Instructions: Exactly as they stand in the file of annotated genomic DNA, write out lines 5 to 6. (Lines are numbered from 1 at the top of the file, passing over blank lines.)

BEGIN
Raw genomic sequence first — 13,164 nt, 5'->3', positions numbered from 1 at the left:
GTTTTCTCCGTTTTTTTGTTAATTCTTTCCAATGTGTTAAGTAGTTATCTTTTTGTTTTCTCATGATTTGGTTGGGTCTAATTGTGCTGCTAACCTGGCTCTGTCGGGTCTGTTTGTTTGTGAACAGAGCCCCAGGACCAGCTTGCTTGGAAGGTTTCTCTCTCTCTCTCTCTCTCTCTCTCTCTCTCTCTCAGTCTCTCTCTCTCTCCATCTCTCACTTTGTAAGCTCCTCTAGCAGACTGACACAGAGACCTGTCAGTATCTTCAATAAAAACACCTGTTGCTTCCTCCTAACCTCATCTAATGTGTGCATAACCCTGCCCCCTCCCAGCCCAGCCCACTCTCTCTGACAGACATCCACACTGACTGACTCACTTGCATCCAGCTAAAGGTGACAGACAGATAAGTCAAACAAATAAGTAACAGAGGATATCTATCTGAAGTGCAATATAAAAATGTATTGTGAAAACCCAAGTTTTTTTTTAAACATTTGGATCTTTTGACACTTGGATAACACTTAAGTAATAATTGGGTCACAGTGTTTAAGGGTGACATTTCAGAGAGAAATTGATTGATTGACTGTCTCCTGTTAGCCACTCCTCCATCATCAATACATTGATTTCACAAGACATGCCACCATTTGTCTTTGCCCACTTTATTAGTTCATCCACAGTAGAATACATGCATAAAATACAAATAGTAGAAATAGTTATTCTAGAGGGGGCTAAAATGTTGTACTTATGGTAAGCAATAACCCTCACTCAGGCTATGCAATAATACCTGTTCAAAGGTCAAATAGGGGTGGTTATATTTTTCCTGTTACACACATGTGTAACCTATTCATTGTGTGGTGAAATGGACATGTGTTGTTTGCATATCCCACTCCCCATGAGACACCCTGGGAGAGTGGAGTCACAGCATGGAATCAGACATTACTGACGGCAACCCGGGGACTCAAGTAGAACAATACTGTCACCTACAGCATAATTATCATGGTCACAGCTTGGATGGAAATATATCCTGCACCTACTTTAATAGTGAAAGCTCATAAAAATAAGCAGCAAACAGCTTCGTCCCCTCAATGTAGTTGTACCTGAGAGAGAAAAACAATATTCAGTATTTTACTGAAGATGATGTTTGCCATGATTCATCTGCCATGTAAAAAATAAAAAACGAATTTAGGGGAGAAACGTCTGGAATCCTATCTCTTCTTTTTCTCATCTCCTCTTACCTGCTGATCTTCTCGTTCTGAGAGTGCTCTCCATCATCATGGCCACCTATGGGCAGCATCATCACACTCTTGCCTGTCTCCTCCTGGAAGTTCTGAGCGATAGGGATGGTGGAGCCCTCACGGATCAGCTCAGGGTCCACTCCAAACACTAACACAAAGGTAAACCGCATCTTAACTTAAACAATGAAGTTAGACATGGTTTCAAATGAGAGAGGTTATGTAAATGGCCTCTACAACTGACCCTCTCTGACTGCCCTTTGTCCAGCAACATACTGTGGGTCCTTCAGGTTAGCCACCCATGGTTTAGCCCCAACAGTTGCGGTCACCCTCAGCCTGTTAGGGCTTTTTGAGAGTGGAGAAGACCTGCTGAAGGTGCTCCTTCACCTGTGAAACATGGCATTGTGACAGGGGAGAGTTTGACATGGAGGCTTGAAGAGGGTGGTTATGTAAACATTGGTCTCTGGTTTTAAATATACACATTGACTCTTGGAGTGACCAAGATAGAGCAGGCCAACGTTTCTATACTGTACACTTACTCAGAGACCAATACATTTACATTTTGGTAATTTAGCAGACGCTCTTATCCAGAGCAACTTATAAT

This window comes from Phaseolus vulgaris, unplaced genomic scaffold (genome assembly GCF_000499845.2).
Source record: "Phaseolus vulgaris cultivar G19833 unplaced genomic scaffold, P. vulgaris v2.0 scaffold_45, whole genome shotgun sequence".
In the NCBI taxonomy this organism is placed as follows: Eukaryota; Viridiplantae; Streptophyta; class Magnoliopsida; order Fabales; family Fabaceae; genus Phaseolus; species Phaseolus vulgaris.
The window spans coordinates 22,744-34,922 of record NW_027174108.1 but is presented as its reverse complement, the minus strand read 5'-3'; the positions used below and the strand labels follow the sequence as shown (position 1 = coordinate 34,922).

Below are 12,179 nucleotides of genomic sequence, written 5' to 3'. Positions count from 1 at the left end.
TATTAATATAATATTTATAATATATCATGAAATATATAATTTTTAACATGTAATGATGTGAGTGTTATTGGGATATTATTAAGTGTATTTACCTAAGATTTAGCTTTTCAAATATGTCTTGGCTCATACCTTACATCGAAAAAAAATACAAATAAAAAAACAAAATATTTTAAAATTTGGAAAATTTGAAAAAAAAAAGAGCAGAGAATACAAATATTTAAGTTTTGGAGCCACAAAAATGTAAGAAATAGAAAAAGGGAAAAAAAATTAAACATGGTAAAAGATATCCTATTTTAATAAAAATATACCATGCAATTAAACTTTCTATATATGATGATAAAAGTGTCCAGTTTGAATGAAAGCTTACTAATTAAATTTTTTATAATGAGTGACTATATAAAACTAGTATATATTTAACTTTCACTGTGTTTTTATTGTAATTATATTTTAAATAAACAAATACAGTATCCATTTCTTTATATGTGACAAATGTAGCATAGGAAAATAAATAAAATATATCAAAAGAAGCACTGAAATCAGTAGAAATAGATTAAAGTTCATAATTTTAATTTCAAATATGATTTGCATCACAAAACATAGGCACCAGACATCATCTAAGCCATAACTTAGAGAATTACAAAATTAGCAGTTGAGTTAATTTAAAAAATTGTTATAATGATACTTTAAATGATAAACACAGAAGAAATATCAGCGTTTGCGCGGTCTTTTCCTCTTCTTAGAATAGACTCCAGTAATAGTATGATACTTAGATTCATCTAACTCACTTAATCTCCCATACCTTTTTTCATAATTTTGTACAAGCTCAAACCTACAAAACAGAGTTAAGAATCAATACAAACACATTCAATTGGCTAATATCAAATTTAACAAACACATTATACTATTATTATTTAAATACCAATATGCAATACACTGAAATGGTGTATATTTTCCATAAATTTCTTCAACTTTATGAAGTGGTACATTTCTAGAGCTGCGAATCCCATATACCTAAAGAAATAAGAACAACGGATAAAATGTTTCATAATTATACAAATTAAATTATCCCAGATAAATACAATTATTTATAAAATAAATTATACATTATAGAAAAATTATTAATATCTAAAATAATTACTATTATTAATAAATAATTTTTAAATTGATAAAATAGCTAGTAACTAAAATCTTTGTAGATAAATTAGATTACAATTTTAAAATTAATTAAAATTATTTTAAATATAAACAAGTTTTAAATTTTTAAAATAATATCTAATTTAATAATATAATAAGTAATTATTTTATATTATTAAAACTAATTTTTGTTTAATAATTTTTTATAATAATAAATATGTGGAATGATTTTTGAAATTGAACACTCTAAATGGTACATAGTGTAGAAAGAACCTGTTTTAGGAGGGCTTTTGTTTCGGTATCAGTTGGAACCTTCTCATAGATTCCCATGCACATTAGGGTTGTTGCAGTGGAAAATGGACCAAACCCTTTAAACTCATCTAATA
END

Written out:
In the NCBI taxonomy this organism is placed as follows: Eukaryota; Viridiplantae; Streptophyta; class Magnoliopsida; order Fabales; family Fabaceae; genus Phaseolus; species Phaseolus vulgaris.
The window spans coordinates 22,744-34,922 of record NW_027174108.1 but is presented as its reverse complement, the minus strand read 5'-3'; the positions used below and the strand labels follow the sequence as shown (position 1 = coordinate 34,922).